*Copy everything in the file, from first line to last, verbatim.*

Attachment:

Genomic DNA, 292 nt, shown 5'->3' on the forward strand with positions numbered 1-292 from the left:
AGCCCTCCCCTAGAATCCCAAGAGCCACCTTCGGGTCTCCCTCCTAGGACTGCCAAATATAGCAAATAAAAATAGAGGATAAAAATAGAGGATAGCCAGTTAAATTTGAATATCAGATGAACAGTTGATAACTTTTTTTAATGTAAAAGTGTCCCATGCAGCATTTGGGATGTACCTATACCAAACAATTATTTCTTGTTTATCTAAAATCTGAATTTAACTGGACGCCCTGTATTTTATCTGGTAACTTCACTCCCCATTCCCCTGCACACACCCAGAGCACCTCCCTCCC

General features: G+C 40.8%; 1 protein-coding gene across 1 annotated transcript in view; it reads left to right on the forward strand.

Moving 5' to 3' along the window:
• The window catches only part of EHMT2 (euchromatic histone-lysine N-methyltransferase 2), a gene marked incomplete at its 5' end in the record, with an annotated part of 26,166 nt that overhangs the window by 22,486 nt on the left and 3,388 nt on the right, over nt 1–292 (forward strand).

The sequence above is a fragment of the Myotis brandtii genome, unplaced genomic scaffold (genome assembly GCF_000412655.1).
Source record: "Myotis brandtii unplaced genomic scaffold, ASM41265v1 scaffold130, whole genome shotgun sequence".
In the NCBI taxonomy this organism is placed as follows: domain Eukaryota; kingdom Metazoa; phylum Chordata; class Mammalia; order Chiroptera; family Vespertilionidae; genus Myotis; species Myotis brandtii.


Genomic DNA, 292 nt, shown 5'->3' on the forward strand with positions numbered 1-292 from the left:
AGCCCTCCCCTAGAATCCCAAGAGCCACCTTCGGGTCTCCCTCCTAGGACTGCCAAATATAGCAAATAAAAATAGAGGATAAAAATAGAGGATAGCCAGTTAAATTTGAATATCAGATGAACAGTTGATAACTTTTTTTAATGTAAAAGTGTCCCATGCAGCATTTGGGATGTACCTATACCAAACAATTATTTCTTGTTTATCTAAAATCTGAATTTAACTGGACGCCCTGTATTTTATCTGGTAACTTCACTCCCCATTCCCCTGCACACACCCAGAGCACCTCCCTCCC

General features: G+C 40.8%; 1 protein-coding gene across 1 annotated transcript in view; it reads left to right on the forward strand.

Moving 5' to 3' along the window:
• The window catches only part of EHMT2 (euchromatic histone-lysine N-methyltransferase 2), a gene marked incomplete at its 5' end in the record, with an annotated part of 26,166 nt that overhangs the window by 22,486 nt on the left and 3,388 nt on the right, over nt 1–292 (forward strand).

The sequence above is a fragment of the Myotis brandtii genome, unplaced genomic scaffold (genome assembly GCF_000412655.1).
Source record: "Myotis brandtii unplaced genomic scaffold, ASM41265v1 scaffold130, whole genome shotgun sequence".
In the NCBI taxonomy this organism is placed as follows: domain Eukaryota; kingdom Metazoa; phylum Chordata; class Mammalia; order Chiroptera; family Vespertilionidae; genus Myotis; species Myotis brandtii.